Calls from the summit facility are not exactly what I want to see on my phone display on Christmas Eve. Heather was very apologetic about calling, but she had no choice, the Keck 2 dome would not rotate.
Less than a minute into this conversation I realize the inevitable… This was not going to get fixed over the phone, I would be spending Christmas on the summit. I call John who is already scheduled to go up for the day… Pick me up on your way out of the village. 7am? I will be out front.
It was just before sunrise that we drove up the mountain from Waikoloa, the sun rising over the shoulder of Mauna Kea, casting long crepuscular rays into the sky. It is a beautiful Christmas morning, a clear sky, the snow capped summits of two volcanoes looming overhead. Heading to work on this morning is a bit surreal, while at the same time seeming a bit more festive for the snow.
The first meteor shower of 2017 is the annual Quadrantid meteor shower. The Quadrantids are a reliable shower, producing 60-120 ZHR, one to two meteors per minute. The Quadrantids are named for the obsolete constellation Quadrans Muralis, now part of the constellation Boötes.
Unlike other showers where activity can occur for days or even weeks, the Quadrantids have a sharp peak, activity falls off rapidly on the preceding and following nights, or even a few hours away from the peak. Thus it is important to observe the Quadrantids quite near the peak prediction.
This year’s peak is calculated for January 3rd at 14:00UT, this would be January 3rd at 04:00HST, well timed for observers in the islands. For northern observers the radiant is circumpolar, thus the shower is observable all night long. Given our 20° latitude here in Hawaii the radiant does not rise until 01:30HST, thus observations must wait until well into the morning hours. As this perfectly corresponds with the peak this looks to be an ideal meteor shower for island observers. Further, a first quarter moon will have long set leaving a perfectly dark morning sky for observing meteors.
A first quarter Moon on January 5 creates favourable viewing conditions for the predicted Quadrantid maximum on January 3. For many northern hemisphere sites, the shower’s radiant is circumpolar, in northern Boötes, from where it first attains a useful elevation after local mid-night, steadily improving through till dawn. The 14h UT timing for the peak is favourable for observers in the west of North America. Observers in the north of Asia will find the radiant close to the horizon in their evening skies. The λ⊙ = 283.15◦ maximum timing is based on the best-observed return of the shower ever analysed (IMO data from 1992), and has been confirmed by optical and radio results in most years since. Typically, the peak is short-lived, so can be easily missed in just a few hours of poor northern-winter weather, which may be why the ZHR level apparently fluctuates from year to year. A – IMO 2017 Meteor Shower Calendar
Watching meteors requires no more equipment than your eyes and a dark sky, and can be enjoyable for just about anyone. While most observers in the northern hemisphere must endure winter conditions to observe this shower, in the islands we have the option of observing from somewhat warmer locations. I think this year’s Quadrantids deserve an early wake-up and a trip into the dark!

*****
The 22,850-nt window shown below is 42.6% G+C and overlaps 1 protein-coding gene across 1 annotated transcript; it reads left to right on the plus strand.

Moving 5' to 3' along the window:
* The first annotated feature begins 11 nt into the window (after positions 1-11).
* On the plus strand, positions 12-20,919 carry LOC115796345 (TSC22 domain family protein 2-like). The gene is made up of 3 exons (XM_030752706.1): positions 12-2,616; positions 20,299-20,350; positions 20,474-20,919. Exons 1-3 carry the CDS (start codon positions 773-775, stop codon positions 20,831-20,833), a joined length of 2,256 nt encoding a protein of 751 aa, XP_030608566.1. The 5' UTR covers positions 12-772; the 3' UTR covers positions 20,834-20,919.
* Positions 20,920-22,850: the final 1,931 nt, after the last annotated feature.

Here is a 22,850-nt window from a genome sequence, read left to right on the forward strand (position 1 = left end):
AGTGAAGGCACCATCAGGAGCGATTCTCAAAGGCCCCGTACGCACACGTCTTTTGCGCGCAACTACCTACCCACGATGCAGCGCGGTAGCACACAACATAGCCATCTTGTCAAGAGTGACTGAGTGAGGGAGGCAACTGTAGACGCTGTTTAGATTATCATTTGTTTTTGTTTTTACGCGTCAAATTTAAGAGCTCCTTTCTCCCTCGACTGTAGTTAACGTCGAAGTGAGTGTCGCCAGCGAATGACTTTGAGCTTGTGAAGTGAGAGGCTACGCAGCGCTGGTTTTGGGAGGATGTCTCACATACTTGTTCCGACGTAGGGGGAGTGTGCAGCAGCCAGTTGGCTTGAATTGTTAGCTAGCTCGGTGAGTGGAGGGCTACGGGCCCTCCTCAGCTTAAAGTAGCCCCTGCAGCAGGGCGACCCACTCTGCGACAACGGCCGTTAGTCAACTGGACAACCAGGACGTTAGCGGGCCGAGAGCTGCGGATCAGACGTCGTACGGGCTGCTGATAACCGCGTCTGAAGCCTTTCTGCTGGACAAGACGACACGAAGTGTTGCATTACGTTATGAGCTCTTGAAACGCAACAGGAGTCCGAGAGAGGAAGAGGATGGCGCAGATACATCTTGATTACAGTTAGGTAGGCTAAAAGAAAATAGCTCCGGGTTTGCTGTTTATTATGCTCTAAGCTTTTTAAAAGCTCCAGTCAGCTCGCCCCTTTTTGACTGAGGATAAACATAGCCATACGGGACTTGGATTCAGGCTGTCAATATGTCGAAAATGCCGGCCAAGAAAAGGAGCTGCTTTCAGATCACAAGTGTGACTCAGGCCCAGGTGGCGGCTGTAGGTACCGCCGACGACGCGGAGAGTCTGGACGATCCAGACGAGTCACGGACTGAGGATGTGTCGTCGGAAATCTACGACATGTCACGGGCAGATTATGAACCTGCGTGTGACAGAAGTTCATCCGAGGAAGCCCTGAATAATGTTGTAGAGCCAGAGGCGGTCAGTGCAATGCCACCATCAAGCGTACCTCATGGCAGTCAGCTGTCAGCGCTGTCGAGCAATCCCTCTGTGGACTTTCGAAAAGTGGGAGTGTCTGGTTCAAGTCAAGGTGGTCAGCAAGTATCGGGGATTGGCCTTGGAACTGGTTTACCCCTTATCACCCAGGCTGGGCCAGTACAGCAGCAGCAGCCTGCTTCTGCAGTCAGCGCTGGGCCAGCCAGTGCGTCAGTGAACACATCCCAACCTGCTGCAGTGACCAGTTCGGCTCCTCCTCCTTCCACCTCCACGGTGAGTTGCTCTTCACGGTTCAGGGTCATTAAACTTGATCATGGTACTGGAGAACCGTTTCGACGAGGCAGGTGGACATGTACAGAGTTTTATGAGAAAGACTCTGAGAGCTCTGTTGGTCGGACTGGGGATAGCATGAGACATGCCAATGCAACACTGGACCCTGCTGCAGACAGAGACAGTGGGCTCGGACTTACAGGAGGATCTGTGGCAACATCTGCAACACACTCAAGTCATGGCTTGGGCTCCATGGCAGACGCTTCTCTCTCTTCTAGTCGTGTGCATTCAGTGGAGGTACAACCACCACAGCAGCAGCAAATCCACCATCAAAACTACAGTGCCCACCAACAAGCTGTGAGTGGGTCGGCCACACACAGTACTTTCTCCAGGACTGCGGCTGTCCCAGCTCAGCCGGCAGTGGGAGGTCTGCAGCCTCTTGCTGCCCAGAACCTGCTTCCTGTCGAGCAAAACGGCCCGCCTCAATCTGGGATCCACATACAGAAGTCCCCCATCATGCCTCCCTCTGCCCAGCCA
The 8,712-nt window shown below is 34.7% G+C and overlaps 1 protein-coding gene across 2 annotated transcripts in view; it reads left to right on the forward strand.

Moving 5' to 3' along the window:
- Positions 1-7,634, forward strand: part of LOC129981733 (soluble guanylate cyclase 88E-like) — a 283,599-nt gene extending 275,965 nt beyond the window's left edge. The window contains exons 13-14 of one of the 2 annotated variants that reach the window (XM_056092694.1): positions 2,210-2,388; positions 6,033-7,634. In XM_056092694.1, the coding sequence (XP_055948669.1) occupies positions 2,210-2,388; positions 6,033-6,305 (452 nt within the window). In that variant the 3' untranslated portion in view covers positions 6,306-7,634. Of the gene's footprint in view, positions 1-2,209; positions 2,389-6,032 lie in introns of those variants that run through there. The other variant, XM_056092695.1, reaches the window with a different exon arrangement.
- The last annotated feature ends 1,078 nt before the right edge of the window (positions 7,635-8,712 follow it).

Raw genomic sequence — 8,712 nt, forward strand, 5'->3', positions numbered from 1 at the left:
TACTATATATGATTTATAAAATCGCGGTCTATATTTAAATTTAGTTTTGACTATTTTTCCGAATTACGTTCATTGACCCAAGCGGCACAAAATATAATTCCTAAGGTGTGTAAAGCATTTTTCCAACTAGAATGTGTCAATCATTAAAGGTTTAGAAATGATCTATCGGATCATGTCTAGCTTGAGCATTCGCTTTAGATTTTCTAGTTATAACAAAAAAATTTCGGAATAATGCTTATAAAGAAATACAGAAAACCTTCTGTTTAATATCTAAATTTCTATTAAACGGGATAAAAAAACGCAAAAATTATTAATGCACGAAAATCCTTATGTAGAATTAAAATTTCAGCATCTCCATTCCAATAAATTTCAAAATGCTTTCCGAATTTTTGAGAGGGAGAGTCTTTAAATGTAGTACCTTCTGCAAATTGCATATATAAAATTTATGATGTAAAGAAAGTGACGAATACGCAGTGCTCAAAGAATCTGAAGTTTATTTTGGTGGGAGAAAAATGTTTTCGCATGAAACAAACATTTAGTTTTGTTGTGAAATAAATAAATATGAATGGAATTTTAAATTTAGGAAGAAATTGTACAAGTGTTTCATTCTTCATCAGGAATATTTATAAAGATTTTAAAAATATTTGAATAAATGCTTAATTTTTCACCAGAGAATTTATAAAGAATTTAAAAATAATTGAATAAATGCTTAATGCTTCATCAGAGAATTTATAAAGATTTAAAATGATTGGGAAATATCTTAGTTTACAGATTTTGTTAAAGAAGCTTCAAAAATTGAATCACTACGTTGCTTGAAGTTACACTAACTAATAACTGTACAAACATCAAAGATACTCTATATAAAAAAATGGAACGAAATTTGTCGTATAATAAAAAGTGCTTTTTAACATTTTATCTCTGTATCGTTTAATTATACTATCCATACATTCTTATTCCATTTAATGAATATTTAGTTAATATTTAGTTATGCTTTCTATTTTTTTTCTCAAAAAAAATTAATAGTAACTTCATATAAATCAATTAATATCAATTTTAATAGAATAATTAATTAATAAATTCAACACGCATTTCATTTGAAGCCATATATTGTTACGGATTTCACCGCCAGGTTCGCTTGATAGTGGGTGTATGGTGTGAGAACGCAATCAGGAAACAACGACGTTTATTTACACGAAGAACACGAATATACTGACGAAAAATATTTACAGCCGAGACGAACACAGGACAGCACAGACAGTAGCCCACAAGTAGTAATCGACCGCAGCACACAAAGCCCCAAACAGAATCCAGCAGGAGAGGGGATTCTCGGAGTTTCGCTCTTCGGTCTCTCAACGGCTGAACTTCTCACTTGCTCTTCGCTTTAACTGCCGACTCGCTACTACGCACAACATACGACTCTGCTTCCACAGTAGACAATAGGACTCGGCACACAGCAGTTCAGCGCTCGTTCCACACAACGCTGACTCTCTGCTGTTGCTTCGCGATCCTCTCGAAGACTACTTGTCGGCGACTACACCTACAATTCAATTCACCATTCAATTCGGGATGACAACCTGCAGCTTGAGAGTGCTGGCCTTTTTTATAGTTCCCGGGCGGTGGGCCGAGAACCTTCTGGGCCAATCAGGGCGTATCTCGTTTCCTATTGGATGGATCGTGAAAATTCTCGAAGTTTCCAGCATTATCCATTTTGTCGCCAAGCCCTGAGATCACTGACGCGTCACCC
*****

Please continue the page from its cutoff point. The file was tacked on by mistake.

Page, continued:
Catching the moonrise in just the right spot and with just the right foreground takes planning and perseverance by the photographer. Sometimes things go right and you catch the shot, but you really do not know what you will catch in the final version until you see the final video…
Winter solstice occurs today at 00:44HST. Today the Sun will occupy the most southerly position in the sky of the year. The term solstice comes from the Latin terms Sol (the Sun) and sistere (to stand still). On this day the Sun seems to stand still as it stops moving southwards each day and begins move to the north. This is the first day of winter as marked by many cultures in the northern hemisphere. Alternately, this is the first day of summer for those folks in the southern hemisphere.
It was pretty obvious, an odd bright spot in the trees below that followed the helicopter. Having educated myself on quite a few optical phenomena I knew exactly what it was I was seeing, and made a point of taking a few photographs.
The mechanism for this bright spot is remarkably simple… No shadows.
Called the opposition surge, Seeliger effect or shadow hiding this simple optical phenomena occurs when looking at rough or irregular surfaces that are directly away from the light source, usually the Sun. On an irregular surface some parts will shadow other parts, resulting in an apparent darkening of the overall surface. When looking at that part of the surface directly away from the light source no shadows are seen, making that region appear brighter.
Late in the afternoon, after waiting at Hale Pohaku all day, we received word that the crews were beginning to clear the access road to Keck Observatory. While most of our crew had been released earlier in the day, a small group of us waited for our chance to make the summit facility. When we got word we piled into the vehicles for the attempt.
It was simply gorgeous at the summit, sunny and clear with no sign of the winds that had raged across the summit all week. The evidence of those winds was all to apparent, they had left a landscape of sculpted drifts. While the actual snowfall had not been that much, maybe a foot, the drifts were impressive.